RABBI MOSE ARRAGEL AND THE ART OF THE PROLOGUE IN FIFTEENTH CENTURY CASTILE
The intense engagement in translations of the Jews in medieval Iberia [Tenth-Fifteenth centuries] is a well known phenomenon. It has been frequently studied since even before Steinschneider’s magnum opus1. Entire fields such as the history of medieval science or philosophy are unthinkable without attention to this phenomenon. And yet, the translators’ personalities appear to be rather opaque. They certainly did not lead to the kind of folkloric tales about their lives and loves that we find in the cases of Yehuda HaLevi, Abraham ibn Ezra or Maimonides. Interest in the medieval translators would seem to be an acquired taste, a matter of little consequence to the public at large. The exception that proves the rule is a picture, the best known and most frequently reprinted representation of a medieval Jewish translator- the illumination which appears near the Prologue, at the beginning of Arragel’s Bi-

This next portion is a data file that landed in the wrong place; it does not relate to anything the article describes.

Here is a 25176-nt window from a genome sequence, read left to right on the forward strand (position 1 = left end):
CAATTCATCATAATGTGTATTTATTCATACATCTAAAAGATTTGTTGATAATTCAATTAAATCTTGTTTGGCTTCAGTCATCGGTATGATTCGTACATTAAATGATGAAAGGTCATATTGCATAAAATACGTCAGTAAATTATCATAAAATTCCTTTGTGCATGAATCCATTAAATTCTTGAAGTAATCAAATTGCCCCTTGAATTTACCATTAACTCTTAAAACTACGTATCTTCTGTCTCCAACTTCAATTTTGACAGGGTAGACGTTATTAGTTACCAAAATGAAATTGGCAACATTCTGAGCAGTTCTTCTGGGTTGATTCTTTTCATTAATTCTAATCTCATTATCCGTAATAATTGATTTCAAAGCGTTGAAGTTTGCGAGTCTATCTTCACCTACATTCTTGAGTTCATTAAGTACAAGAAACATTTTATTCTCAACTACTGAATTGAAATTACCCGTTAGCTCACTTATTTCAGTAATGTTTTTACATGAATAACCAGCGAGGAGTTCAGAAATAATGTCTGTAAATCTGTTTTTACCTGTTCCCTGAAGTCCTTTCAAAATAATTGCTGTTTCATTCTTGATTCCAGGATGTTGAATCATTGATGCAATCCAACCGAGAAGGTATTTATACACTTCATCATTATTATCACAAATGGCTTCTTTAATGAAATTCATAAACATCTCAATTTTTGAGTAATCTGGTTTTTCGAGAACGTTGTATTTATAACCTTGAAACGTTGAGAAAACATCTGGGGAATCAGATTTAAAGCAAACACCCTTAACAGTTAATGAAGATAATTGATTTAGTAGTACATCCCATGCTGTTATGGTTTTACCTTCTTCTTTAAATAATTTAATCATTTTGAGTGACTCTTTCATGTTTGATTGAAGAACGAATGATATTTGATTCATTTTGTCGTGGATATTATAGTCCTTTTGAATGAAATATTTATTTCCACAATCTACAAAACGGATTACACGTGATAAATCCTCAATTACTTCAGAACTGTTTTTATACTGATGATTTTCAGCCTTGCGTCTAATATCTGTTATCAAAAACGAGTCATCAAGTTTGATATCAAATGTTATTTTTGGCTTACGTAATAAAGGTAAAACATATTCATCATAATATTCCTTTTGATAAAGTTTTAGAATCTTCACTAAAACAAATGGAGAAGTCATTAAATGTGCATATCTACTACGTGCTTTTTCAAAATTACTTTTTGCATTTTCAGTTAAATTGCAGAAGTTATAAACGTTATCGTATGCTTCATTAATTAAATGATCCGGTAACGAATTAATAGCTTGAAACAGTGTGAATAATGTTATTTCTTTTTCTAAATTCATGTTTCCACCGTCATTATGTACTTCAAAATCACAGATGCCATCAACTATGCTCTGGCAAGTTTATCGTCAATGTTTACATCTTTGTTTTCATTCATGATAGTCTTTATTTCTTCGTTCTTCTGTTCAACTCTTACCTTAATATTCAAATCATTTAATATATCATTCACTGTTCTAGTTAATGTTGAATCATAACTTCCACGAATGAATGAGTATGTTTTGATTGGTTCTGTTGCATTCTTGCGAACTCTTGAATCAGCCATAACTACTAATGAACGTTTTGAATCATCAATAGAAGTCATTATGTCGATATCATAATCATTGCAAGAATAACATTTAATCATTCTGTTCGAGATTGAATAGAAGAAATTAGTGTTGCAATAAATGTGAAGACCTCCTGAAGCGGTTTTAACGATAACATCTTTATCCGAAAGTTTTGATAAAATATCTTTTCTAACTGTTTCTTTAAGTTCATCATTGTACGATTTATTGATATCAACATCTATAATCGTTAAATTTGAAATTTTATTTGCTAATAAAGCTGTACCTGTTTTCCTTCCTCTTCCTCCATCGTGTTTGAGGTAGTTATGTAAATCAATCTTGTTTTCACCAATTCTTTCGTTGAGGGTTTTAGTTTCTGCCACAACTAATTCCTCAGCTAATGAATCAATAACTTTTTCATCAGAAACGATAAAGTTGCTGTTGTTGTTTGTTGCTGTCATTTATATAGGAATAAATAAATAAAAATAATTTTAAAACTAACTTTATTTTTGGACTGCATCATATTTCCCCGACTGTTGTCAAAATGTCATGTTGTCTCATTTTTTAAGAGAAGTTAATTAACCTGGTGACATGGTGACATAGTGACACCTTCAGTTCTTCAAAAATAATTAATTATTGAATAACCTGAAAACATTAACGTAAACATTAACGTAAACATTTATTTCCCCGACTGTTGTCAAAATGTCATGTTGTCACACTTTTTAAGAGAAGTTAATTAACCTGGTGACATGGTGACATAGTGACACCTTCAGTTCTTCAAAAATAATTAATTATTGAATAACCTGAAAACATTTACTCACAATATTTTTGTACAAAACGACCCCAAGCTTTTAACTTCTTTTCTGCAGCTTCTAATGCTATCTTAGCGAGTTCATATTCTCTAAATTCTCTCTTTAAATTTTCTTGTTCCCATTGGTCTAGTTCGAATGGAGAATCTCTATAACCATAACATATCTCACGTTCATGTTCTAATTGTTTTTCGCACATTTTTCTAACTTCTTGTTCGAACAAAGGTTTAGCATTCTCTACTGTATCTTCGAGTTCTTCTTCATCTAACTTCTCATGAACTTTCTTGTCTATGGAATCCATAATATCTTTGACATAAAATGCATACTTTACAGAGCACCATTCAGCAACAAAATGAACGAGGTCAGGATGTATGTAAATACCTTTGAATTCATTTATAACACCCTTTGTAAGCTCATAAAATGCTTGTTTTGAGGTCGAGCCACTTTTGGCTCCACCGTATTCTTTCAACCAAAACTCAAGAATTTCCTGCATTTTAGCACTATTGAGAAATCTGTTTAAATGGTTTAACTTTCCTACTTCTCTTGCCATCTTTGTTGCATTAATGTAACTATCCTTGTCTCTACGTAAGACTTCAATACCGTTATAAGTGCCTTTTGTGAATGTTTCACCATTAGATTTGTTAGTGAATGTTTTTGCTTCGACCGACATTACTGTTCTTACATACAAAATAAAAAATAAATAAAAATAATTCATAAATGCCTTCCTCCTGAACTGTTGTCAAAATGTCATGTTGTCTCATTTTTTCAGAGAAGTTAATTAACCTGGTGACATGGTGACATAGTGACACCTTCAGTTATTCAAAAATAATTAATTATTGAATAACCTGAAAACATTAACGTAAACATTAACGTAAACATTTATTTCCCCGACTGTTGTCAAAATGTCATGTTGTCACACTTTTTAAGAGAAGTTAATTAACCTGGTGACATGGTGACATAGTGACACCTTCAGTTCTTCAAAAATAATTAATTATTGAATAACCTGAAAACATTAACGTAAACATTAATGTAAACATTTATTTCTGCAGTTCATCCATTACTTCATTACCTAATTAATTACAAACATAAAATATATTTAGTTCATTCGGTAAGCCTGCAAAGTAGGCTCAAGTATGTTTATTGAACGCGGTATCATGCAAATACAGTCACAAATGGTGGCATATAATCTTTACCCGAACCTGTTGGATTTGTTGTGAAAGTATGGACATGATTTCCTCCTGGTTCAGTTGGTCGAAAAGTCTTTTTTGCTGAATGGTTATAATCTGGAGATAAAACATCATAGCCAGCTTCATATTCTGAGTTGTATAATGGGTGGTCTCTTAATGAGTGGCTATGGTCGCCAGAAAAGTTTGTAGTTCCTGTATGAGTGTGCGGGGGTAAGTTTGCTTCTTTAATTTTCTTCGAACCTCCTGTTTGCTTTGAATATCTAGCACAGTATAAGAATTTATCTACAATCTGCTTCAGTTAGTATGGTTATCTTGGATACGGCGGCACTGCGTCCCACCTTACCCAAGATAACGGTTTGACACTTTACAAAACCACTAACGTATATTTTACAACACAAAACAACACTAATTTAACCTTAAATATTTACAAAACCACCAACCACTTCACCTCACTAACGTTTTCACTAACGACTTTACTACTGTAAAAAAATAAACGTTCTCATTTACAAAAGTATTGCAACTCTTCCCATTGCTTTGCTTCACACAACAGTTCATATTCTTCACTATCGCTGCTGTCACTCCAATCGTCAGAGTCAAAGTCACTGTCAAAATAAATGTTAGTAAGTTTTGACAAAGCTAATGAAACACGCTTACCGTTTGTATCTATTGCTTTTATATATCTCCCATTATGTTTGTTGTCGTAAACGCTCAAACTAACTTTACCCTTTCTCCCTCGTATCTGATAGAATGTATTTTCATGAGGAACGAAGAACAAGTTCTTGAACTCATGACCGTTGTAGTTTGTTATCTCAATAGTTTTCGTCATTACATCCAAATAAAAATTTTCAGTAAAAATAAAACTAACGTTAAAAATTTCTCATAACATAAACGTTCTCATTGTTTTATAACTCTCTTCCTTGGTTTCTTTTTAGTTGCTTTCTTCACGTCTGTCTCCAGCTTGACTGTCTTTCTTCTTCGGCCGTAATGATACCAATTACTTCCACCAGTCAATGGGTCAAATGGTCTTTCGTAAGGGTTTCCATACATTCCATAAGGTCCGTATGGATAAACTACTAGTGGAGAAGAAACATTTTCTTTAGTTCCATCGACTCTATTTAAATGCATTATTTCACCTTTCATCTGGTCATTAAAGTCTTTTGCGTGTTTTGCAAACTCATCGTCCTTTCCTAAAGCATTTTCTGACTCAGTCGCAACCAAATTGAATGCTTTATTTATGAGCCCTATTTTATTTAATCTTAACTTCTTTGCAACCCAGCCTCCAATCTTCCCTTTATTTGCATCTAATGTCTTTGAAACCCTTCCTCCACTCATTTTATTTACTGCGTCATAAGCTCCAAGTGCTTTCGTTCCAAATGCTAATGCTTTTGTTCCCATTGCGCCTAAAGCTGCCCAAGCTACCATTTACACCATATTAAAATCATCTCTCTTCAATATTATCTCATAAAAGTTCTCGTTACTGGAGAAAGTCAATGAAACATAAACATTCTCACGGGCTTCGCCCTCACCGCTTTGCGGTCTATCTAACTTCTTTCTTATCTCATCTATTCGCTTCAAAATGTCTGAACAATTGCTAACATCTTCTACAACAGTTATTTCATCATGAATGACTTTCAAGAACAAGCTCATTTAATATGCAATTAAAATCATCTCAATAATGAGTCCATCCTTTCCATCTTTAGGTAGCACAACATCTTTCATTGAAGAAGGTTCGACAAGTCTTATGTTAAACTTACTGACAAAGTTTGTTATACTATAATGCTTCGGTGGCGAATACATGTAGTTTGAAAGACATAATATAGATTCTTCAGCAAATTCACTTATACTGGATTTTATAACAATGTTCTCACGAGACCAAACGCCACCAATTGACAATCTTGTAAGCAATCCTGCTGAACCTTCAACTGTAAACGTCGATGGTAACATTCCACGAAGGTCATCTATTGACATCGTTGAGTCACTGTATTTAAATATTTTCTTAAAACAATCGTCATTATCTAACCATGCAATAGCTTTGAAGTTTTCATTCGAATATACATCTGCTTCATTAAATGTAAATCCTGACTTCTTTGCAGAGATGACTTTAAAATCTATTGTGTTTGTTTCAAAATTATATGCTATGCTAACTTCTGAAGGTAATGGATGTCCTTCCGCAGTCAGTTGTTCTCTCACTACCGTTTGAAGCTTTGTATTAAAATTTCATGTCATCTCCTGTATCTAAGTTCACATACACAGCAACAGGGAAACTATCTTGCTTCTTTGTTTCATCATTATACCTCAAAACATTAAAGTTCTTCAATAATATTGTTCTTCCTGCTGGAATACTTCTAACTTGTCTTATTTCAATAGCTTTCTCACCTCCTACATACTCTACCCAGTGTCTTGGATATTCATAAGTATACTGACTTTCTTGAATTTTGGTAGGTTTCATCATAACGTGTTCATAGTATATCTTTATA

1. M. Steinschneider, Die hebraeischen uebersetzungen des mittelalters und die Juden als dolmetscher. Ein beitrag zur literaturgeschichte des mittelalters, meist nach handschriftlichen quellen, Berlin, Kommissionsverlag des Bibliographischen bureaus, 1893. The translation of Arragel has given rise to a large corpus of studies in diverse disciplines; history of art, exegesis, textual history, biblical studies, history of the romance language. Not all of them are related to our theme. See for example Lorenzo Amigo Espada, “El influjo del latín en el vocabulario de la Biblia de Alba: algunas voces” Helmantica: Revista de filología clásica y hebrea 46/ 139-141, (1995), pp. 183-200; Luis Manuel Girón-Negrón, “La Biblia de Arragel y la edición de traducciones bíblicas del siglo XV.” Helmántica 190 (2012) pp. 291-309.